Living in Canada means putting up with severe weather conditions: blizzards, white-outs, freezing rain and ice storms in the winter, and thunderstorms, hail, floods and tornadoes in the summer. But until recently, weather forecasting was vague and unreliable, making it difficult to prepare in advance

for severe weather conditions. Environment Canada is hoping to change this, now that it has completed a cross-country network of 31 Doppler radars. This technology is expected to make weather forecasting more accurate, providing more timely weather warnings for 98 per cent of Canadians.

Radars measure precipitation and help weather forecasters predict where severe weather is brewing. The latest technology evolving in this area is Doppler, which allows for the detection of high-impact weather from as far away as 250 km. Satellites only give you a look at what’s happening from a great distance, says Steve Lapczak, director of the national radar project with Environment Canada. Doppler radars, on the other hand, can show you if weather is moving toward you or away from you. “”The ice storm is a good example — you can see the cold air coming down the St. Lawrence Valley and the warm air going off in the opposite direction,”” he says.

Stormy economics

The $34.9 million project kicked off in 1997. But Doppler technology isn’t new; it was used for the first time at a King City, Ont., installation in the mid-1980s. In 1987, a tornado ripped through a trailer park in Edmonton, killing 27 people. Immediately afterwards, a Doppler radar was installed in Alberta’s capital. By the early 1990s, there were four Doppler radars in existence, with plans to add an additional four or five across the country. But then budget cuts hit. “”We just couldn’t move — things were put on hold from about ’94 through ’97. We were downsizing severely, we were closing weather offices,”” says Lapczak. “”While that was happening, management said, ‘This stuff is good, our network is sparse, we’ve got holes all over the country.'”” It undertook a research project to analyze severe weather across the country and decided to move toward Doppler radar.

In 1997, a group of in-house engineers took on the project, adding new radars, converting existing ones to Doppler, and shuffling the network around to provide maximum coverage. Then, software had to be designed to make sense of the data provided by the radars. “”If you can’t get the information to the forecaster, then it’s useless,”” says Lapczak.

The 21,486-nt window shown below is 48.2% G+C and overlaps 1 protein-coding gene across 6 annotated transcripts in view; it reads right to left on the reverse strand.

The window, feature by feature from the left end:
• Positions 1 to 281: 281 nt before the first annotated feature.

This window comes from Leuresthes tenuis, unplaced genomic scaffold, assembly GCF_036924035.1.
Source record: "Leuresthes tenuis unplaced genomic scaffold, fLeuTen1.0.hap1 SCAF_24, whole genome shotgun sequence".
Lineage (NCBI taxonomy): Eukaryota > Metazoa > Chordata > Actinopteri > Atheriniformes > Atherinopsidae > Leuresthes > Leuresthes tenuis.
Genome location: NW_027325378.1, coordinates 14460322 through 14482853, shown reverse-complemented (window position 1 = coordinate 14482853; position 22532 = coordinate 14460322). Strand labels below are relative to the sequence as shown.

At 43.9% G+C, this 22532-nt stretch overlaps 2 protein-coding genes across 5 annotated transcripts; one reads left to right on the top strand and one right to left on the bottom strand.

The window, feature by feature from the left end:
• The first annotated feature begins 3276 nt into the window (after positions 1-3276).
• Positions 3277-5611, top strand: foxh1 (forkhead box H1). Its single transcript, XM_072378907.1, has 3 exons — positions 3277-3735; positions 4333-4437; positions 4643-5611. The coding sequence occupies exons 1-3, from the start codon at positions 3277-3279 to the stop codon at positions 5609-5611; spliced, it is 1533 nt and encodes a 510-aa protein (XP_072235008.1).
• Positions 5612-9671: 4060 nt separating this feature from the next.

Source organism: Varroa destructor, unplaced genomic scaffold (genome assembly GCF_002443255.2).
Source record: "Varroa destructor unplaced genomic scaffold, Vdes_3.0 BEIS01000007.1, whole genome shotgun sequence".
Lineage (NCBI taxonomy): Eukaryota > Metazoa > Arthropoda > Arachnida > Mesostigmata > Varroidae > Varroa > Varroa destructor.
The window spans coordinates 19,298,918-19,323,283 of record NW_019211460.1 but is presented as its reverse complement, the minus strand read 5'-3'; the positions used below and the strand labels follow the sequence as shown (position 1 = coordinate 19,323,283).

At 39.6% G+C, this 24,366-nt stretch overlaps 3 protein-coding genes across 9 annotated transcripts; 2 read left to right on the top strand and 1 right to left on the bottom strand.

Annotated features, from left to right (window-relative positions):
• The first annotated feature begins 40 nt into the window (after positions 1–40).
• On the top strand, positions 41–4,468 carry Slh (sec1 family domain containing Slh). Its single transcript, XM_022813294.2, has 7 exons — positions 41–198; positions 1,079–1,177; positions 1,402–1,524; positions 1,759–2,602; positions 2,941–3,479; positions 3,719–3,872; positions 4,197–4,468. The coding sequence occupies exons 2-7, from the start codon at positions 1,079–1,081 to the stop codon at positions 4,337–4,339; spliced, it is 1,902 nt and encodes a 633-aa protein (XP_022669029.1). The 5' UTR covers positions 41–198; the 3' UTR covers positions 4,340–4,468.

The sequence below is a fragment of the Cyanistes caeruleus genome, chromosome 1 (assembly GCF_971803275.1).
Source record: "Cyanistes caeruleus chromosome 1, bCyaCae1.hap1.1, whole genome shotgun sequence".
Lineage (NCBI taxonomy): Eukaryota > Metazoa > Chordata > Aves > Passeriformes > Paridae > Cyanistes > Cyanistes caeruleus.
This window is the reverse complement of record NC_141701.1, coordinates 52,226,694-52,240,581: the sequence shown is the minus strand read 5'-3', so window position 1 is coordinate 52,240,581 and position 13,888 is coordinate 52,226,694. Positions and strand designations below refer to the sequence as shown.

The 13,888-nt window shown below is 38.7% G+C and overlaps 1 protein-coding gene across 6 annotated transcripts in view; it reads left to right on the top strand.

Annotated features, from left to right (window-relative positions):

By using a computer to analyze all of the radars simultaneously and pull patterns out of the data, forecasters have access to more information about each storm as it occurs. The software goes a step further by analyzing and classifying “”cells,”” which means it quantifies the severity of weather within a “”cell”” or specific region. If the software senses that something is out of kilter, it starts sending e-mails to technicians.

“”There might be 80 or 90 (storms) on a bad day at one time, and the decision for the forecaster is which one is severe, which one should he put out a warning for,”” says Paul Joe, a research scientist whose team developed the software. But the software isn’t perfect, he adds, and they still rely on the human ability to conceptualize in order to make decisions.

Winds of change

This is a completely new way of doing things, says Lapczak, so there was some resistance at first. “”It became a case of training the meteorologists because they’d never seen this stuff before,”” he says, “”and that was a big job.””

Now that the last Doppler radar has been put in place, federal, provincial and municipal emergency measure organizations will have more time to respond to severe weather conditions, and meteorologists will be able to provide better forecasts in both urban and rural areas. Daily weather forecasts, severe weather warnings, real-time radar imagery and air quality forecasts are available to the public at Weather forecasters, however, receive much more detailed information in order to make more accurate predictions about severe weather conditions.

Environment Canada is making its technology available to a European consortium, called NinJO, which is working on a much more elaborate weather-forecasting project that includes not only Doppler radar, but satellite, lightning and other types of meteorological data.

“”Most people are interested in the concepts we develop — the ability to sort and categorize every storm and access the information in a numerical or graphical form,”” says Joe. The team sparked interest in its work during the Sydney Olympics; it’s now planning to demonstrate the technology at the Beijing Olympics in 2008. “”The future is to be highly precise both in space and time, so we would give you information accurate to two minutes or five minutes and very specific to a location like the Olympic Stadium,”” he says. “”We can do forecasting for those specific venues.””

Like all technology, it’s continuing to evolve. Researchers are already working on a more sophisticated radar system using dual polarization, which can differentiate between precipitation types such as rain and hail. This is expected to result in even better detection of severe weather; the first installation is expected to be operational in King City at press time.

“”The software will have to change to that,”” says Joe, “”but my gut feeling is that’s going to change very quickly.””

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